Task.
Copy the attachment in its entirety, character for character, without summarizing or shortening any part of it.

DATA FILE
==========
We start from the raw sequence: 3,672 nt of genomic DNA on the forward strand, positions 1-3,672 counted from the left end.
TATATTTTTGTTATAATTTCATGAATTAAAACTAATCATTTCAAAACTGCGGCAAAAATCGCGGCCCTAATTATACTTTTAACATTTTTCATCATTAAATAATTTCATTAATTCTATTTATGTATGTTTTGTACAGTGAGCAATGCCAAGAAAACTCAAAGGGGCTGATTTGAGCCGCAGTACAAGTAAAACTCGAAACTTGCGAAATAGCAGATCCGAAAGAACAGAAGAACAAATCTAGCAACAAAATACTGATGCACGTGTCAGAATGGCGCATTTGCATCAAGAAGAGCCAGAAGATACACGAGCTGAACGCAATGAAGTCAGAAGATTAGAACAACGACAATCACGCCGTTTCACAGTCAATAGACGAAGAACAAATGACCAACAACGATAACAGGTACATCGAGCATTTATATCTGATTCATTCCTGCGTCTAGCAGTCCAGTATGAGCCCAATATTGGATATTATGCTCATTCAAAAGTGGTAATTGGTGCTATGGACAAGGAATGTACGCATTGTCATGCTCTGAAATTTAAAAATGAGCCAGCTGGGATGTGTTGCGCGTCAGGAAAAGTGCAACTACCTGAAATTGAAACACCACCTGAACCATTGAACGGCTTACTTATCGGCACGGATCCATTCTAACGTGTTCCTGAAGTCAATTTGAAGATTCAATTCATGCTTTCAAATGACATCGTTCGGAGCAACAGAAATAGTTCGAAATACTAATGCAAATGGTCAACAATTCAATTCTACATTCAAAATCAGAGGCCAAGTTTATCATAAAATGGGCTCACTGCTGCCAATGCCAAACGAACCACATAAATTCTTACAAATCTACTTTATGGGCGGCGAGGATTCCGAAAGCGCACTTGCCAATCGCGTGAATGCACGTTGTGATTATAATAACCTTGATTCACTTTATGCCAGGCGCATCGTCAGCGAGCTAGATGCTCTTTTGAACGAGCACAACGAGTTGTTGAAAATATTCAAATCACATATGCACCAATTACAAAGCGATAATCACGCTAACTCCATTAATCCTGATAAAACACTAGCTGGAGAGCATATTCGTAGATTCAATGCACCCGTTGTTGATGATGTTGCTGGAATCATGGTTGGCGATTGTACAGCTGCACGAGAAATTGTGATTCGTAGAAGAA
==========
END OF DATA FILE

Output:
We start from the raw sequence: 3,672 nt of genomic DNA on the forward strand, positions 1-3,672 counted from the left end.
TATATTTTTGTTATAATTTCATGAATTAAAACTAATCATTTCAAAACTGCGGCAAAAATCGCGGCCCTAATTATACTTTTAACATTTTTCATCATTAAATAATTTCATTAATTCTATTTATGTATGTTTTGTACAGTGAGCAATGCCAAGAAAACTCAAAGGGGCTGATTTGAGCCGCAGTACAAGTAAAACTCGAAACTTGCGAAATAGCAGATCCGAAAGAACAGAAGAACAAATCTAGCAACAAAATACTGATGCACGTGTCAGAATGGCGCATTTGCATCAAGAAGAGCCAGAAGATACACGAGCTGAACGCAATGAAGTCAGAAGATTAGAACAACGACAATCACGCCGTTTCACAGTCAATAGACGAAGAACAAATGACCAACAACGATAACAGGTACATCGAGCATTTATATCTGATTCATTCCTGCGTCTAGCAGTCCAGTATGAGCCCAATATTGGATATTATGCTCATTCAAAAGTGGTAATTGGTGCTATGGACAAGGAATGTACGCATTGTCATGCTCTGAAATTTAAAAATGAGCCAGCTGGGATGTGTTGCGCGTCAGGAAAAGTGCAACTACCTGAAATTGAAACACCACCTGAACCATTGAACGGCTTACTTATCGGCACGGATCCATTCTAACGTGTTCCTGAAGTCAATTTGAAGATTCAATTCATGCTTTCAAATGACATCGTTCGGAGCAACAGAAATAGTTCGAAATACTAATGCAAATGGTCAACAATTCAATTCTACATTCAAAATCAGAGGCCAAGTTTATCATAAAATGGGCTCACTGCTGCCAATGCCAAACGAACCACATAAATTCTTACAAATCTACTTTATGGGCGGCGAGGATTCCGAAAGCGCACTTGCCAATCGCGTGAATGCACGTTGTGATTATAATAACCTTGATTCACTTTATGCCAGGCGCATCGTCAGCGAGCTAGATGCTCTTTTGAACGAGCACAACGAGTTGTTGAAAATATTCAAATCACATATGCACCAATTACAAAGCGATAATCACGCTAACTCCATTAATCCTGATAAAACACTAGCTGGAGAGCATATTCGTAGATTCAATGCACCCGTTGTTGATGATGTTGCTGGAATCATGGTTGGCGATTGTACAGCTGCACGAGAAATTGTGATTCGTAGAAGAA